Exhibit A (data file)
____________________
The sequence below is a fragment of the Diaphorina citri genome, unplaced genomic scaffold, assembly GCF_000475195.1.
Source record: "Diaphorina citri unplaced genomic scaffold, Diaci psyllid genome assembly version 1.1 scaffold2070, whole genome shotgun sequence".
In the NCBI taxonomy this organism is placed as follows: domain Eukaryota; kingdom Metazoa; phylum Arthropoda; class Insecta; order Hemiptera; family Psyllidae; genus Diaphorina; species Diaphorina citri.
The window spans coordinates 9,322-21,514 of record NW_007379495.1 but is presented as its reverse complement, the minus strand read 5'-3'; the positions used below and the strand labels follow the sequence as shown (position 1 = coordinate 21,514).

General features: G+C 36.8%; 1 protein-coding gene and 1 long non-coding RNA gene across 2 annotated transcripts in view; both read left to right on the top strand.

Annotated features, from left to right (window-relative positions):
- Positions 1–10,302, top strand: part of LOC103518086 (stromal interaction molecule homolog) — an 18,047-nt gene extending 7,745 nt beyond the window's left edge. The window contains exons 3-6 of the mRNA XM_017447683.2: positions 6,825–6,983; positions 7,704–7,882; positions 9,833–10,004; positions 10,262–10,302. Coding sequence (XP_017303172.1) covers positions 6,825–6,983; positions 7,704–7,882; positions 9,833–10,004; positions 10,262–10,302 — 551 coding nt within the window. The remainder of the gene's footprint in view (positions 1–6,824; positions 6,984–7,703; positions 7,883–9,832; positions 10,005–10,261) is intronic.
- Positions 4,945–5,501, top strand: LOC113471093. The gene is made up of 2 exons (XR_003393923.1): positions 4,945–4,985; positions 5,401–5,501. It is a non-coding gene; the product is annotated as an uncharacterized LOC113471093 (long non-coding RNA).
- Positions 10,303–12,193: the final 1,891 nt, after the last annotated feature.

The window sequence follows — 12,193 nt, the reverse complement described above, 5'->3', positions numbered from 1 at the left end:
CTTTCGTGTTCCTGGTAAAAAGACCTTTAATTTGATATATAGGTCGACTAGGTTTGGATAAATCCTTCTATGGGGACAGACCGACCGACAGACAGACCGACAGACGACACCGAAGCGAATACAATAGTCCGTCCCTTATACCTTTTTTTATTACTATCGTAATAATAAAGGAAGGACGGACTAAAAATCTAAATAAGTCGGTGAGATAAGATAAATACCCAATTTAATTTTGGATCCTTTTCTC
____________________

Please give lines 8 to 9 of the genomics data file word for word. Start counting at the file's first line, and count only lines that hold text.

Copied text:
- Positions 4,945–5,501, top strand: LOC113471093. The gene is made up of 2 exons (XR_003393923.1): positions 4,945–4,985; positions 5,401–5,501. It is a non-coding gene; the product is annotated as an uncharacterized LOC113471093 (long non-coding RNA).
- Positions 10,303–12,193: the final 1,891 nt, after the last annotated feature.